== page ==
Verifiable timestamps and ordering of events
Distributed ledger technologies (DLT) have the potential to disrupt and transform existing markets in multiple industries.
However, in our opinion there are five fundamental obstacles to overcome before distributed ledgers can be widely adopted across industries and geographies: (1) Performance, (2) Security, (3) Governance, (4) Stability, and (5) Regulatory Compliance.
The Hedera whitepaper examines these obstacles and discusses why Hedera Hashgraph is ideally suited to support a vast array of applications and become the world’s first mass-adopted public distributed ledger.
Atomic broadcast protocols are increasingly used to build distributed ledgers. The most robust protocols achieve byzantine fault tolerance (BFT) and operate in asynchronous networks. Recent proposals such as HoneyBadgerBFT (ACM CCS ‘16) and BEAT (ACM CCS ‘18) achieve optimal communication complexity, growing linearly as a function of the number of nodes present. Although asymptotically optimal, their practical performance precludes their use in demanding applications.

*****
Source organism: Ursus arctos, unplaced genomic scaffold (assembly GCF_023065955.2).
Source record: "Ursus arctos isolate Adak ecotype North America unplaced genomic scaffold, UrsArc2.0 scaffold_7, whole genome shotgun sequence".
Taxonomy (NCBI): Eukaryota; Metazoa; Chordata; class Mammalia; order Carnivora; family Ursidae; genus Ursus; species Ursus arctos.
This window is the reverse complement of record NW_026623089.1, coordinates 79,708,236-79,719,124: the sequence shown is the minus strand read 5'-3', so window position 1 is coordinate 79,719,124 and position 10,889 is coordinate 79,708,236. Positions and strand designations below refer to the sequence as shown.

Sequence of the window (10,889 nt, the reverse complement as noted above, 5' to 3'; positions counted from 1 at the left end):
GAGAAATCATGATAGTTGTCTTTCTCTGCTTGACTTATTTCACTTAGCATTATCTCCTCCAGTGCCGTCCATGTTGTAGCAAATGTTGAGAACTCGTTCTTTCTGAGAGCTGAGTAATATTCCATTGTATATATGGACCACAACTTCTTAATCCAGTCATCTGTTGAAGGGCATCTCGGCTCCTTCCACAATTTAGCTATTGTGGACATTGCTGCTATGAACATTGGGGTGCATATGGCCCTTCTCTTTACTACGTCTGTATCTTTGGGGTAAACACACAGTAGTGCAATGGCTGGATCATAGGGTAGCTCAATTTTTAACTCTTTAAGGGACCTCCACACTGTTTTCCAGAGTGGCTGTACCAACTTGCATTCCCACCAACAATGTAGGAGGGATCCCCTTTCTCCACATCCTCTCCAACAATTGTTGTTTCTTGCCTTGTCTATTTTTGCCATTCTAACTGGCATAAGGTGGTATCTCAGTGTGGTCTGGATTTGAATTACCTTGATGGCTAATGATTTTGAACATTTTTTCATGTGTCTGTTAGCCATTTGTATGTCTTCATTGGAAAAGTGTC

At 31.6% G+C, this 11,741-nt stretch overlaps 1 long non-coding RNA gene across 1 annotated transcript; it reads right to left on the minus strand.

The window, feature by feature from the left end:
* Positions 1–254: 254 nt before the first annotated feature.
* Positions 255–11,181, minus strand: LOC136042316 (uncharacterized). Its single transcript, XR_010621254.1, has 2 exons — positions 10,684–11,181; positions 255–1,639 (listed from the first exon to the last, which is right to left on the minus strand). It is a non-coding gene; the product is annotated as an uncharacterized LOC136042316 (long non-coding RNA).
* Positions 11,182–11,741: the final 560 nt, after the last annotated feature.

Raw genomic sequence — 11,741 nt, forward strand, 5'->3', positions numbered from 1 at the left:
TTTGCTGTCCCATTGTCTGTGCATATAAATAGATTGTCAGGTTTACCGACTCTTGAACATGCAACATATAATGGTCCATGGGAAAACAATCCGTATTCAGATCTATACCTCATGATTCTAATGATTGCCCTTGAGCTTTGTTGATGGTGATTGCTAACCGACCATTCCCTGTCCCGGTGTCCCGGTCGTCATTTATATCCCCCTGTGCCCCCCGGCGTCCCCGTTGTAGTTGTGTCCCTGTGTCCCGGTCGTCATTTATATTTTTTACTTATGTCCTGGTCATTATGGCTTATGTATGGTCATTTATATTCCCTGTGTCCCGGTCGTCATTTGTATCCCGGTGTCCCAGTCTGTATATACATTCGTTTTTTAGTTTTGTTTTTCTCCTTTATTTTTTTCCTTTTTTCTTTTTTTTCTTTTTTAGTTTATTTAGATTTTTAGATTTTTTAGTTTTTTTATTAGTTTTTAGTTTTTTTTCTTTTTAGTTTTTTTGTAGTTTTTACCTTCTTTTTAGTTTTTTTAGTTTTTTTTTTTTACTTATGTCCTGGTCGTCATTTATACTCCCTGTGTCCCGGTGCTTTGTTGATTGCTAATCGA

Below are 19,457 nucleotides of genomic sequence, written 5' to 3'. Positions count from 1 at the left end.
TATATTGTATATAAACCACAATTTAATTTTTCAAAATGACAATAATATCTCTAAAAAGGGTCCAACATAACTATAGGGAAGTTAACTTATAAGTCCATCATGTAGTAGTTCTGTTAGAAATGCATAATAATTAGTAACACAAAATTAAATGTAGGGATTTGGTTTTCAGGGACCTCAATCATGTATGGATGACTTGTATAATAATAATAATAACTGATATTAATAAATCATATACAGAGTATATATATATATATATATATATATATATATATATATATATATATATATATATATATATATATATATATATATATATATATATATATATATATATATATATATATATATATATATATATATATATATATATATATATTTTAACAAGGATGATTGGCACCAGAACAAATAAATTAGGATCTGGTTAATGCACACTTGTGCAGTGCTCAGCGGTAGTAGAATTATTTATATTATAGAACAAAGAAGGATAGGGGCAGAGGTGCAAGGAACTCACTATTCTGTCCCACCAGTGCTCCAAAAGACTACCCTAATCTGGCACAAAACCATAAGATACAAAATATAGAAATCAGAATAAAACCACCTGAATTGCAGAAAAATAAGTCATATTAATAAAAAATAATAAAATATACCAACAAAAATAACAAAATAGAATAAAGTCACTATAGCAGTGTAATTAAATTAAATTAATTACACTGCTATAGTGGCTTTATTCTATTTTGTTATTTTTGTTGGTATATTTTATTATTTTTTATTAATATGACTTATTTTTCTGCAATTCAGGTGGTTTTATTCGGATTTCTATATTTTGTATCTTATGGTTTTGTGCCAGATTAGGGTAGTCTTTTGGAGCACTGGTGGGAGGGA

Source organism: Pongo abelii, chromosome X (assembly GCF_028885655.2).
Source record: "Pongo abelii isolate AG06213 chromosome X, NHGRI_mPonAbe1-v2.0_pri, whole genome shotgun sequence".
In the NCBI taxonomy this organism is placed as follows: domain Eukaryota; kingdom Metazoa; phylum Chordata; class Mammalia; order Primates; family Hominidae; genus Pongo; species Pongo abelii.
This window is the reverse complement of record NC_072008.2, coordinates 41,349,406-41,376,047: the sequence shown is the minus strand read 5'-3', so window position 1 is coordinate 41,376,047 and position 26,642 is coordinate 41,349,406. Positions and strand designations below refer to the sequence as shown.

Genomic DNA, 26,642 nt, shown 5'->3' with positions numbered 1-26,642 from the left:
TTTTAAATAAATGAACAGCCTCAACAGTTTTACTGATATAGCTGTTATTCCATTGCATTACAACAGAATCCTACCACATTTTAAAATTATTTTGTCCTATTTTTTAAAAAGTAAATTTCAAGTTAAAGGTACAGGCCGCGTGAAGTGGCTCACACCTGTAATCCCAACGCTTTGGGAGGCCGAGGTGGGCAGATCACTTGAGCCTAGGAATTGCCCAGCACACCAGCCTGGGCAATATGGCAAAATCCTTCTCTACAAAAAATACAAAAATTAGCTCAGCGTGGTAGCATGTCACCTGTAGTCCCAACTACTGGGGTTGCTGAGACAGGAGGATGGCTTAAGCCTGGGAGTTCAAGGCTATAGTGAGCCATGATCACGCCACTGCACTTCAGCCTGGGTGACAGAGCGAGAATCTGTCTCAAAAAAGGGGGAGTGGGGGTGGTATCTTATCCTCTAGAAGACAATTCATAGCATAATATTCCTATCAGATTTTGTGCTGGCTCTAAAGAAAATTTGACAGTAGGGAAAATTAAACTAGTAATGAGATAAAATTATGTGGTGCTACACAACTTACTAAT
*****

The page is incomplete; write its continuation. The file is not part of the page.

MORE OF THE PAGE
Further performance improvements to HoneyBadgerBFT and BEAT are not obvious as they run two separate sub-protocols for broadcast and voting, each of which has already been optimized. We describe how hashgraph — an asynchronous BFT atomic broadcast protocol (ABFT) — departs in structure from prior work by not using communication to vote, only to broadcast transactions. We perform an extensive empirical study to understand how hashgraph’s structure affects performance. We observe that hashgraph can improve latency by an order of magnitude over HoneyBadgerBFT and BEAT, while keeping throughput constant with the same number of nodes; similarly, throughput can increase by up to an order of magnitude while maintaining latency.
Furthermore, we test hashgraph’s capability for high performance, achieving over 100,000 tps with less than 5 second latency in some instances.